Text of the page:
Agriculture Update: Beeologics May Help Save Honey Bees from Colony Collapse Disorder

In June of this year, Monsanto, the company so many love to hate, sponsored the Honey Bee Health Summit at its St. Louis, Missouri, Research Center. The summit’s goal was to create an informed exchange among academics, NGOs, government and private sector participants to find a solution to improving the health of honey bee colonies.

In 2011 Monsanto had acquired Beeologics, an Israeli company focused on developing biological tools for protecting bee health. Monsanto saw this acquisition as a means by which it could contribute to speeding up Beeologics research on Colony Collapse Disorder (CCD) and its root causes.




If you are not familiar with CCD, as seen in the before and after pictures seen directly above, it is a phenomena first reported in 2006. It has crippled millions of beehives around the globe with over one-third of colonies in decline. Its cause has been attributed to multiple factors including:


  • parasitic mites;
  • viruses;
  • insecticides and herbicides;
  • the loss of wildflower domains and natural occurring weeds because of monoculture farming practices leading to bee nutritional deficits;
  • the decline in wild honey bee populations reducing the genetic pool and directly attributed to the previous point.


Some of the blame is attributed to bee keepers themselves, the apiarists who manage the millions of colonies that are part of the domestic industry. They have been accused of creating a restricted genetic pool of queen bees bred for docility in offspring and focused on high-levels of honey production.

But without knowing which of the many factors is key to CCD, a company like Beeologics has its work cut out for it. The line of research the company has chosen focuses on Israeli acute paralysis virus, or IAPV which has been correlated to CCD in 83% of infected colonies and is completely absent in healthy honey bees. IAPV is associated with the Varroa mite, which feeds on honey bee larvae and pupae as seen below. The mite is believed by many who study CCD to be a key in reversing the disorder.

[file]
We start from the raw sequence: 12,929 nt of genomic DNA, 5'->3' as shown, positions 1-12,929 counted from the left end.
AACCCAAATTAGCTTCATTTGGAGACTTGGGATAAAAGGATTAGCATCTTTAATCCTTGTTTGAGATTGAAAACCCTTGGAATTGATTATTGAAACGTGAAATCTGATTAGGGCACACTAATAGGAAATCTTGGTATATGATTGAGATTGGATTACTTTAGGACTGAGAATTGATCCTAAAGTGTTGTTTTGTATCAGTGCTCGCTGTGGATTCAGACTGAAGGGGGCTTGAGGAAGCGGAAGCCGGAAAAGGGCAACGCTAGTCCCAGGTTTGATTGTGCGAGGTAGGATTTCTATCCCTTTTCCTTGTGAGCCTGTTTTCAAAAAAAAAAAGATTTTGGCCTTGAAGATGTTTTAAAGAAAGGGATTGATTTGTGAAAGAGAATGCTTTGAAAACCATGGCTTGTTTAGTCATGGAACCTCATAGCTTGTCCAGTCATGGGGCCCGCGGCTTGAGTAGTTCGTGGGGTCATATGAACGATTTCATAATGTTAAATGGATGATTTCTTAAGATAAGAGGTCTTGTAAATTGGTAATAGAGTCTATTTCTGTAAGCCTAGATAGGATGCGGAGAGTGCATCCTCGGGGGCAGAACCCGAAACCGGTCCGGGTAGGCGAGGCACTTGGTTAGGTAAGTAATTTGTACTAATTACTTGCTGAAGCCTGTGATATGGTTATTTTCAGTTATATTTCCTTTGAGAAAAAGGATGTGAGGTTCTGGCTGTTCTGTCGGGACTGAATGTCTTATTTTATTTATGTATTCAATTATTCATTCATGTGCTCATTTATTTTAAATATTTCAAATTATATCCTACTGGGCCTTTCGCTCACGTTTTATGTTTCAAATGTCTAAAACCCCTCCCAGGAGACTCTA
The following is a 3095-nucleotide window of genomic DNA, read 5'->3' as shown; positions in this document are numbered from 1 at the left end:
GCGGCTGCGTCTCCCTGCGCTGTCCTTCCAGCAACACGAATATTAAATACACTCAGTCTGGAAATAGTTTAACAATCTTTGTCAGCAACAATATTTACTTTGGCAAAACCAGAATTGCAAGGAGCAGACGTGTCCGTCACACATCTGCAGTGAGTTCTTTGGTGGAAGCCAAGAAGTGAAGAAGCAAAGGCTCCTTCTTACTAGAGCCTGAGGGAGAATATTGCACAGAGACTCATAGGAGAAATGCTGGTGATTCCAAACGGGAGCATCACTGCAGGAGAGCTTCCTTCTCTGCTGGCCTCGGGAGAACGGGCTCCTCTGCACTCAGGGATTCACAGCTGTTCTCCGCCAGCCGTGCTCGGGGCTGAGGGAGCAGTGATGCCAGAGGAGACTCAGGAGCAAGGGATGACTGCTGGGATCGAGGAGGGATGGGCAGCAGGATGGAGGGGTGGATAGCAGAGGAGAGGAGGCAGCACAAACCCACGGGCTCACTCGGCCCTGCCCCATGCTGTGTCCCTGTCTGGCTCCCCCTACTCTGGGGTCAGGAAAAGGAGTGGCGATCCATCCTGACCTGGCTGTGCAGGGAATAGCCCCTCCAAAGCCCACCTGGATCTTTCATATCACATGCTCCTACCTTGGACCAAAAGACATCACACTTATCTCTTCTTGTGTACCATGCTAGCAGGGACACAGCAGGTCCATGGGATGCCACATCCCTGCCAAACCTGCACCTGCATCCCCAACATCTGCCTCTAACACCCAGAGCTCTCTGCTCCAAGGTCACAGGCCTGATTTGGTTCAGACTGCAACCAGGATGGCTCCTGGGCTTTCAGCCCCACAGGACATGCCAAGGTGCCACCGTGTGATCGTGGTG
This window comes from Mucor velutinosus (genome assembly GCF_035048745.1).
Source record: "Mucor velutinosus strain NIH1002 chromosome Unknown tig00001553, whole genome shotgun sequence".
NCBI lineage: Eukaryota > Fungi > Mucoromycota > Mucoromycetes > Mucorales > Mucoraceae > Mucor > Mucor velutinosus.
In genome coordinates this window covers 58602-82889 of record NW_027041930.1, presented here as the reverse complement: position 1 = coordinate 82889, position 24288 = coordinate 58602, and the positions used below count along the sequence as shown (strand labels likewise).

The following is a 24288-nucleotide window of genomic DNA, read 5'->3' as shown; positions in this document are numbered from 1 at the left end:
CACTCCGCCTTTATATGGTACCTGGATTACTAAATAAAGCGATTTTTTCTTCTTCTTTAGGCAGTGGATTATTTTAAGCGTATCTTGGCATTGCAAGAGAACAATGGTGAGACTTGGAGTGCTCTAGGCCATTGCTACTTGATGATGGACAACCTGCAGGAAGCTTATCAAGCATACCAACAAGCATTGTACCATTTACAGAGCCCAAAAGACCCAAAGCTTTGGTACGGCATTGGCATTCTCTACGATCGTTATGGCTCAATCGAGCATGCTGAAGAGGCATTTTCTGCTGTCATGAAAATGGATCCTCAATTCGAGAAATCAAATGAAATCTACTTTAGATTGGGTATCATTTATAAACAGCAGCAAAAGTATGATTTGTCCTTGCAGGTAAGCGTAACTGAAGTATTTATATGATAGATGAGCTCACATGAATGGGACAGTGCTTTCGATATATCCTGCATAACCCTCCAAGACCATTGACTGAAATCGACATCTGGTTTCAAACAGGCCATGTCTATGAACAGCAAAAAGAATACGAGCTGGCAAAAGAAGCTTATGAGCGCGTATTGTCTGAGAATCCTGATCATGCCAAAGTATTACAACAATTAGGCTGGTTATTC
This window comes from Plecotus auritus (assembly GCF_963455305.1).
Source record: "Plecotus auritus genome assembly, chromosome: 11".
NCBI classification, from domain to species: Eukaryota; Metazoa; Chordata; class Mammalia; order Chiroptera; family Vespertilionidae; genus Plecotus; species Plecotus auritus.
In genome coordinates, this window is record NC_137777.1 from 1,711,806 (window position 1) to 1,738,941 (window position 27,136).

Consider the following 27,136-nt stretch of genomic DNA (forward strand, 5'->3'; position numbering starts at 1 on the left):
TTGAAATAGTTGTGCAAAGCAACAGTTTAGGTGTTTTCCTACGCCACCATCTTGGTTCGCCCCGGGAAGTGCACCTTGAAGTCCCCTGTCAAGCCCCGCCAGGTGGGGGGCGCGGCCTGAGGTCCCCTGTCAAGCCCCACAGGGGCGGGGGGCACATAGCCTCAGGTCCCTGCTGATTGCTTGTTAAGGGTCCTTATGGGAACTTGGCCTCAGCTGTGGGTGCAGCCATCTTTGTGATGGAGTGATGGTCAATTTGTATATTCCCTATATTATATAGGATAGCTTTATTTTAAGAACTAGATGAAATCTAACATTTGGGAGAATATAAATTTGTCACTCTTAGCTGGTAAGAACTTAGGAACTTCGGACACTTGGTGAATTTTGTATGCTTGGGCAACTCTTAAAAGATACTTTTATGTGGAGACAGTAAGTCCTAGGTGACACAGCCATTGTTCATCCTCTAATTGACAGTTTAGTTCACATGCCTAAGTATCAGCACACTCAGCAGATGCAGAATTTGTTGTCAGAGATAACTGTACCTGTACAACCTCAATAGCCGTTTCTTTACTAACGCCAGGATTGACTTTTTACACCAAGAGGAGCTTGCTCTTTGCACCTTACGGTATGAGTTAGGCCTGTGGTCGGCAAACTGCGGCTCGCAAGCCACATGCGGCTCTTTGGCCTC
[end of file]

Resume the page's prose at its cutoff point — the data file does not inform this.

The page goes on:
Varroa mite on honey bee pupae



Beeologics chose to develop targeted RNA interference (RNAi) technology that mimics how RNA works with cellular DNA in plants and animals. This genetic manipulation does no harm to the bees who in larval stage ingest the RNAi through a sugar water solution placed in the comb before the queen lays eggs. The RNAi technology is called Remebee (TM) and although it does no harm to the bee larvae, when consumed by a Varroa mite it sets off a self-destruct DNA trigger. The RNAi technology only works when it is aligned to match the targeted RNA, and since scientists have sequenced the genomes of the honey bee and Varroa mite they have identified exactly where they can apply genetic interference to kill the latter without impacting the former.

For Monsanto, acquiring Beeologics is all about speeding RNAi research so that it can be applied not just to helping honey bees but also agricultural crops which may become resistant to existing herbicides and pesticides. Many who see Monsanto and its glyphosate-based pesticides as the real cause of CCD must be somewhat conflicted by the image of the company as a potential honey bee lifesaver. But this research into RNAi has huge implications not just in agriculture but in combating human diseases that alter genes or have genetic roots. And if successful may finally reverse the worldwide phenomenon of CCD.


Honey Bee Health Summit

Len Rosen lives in Toronto, Ontario, Canada. He is a researcher and writer who has a fascination with science and technology. He is married with a daughter who works in radio, and a miniature red poodle who is his daily companion on walks of discovery. More...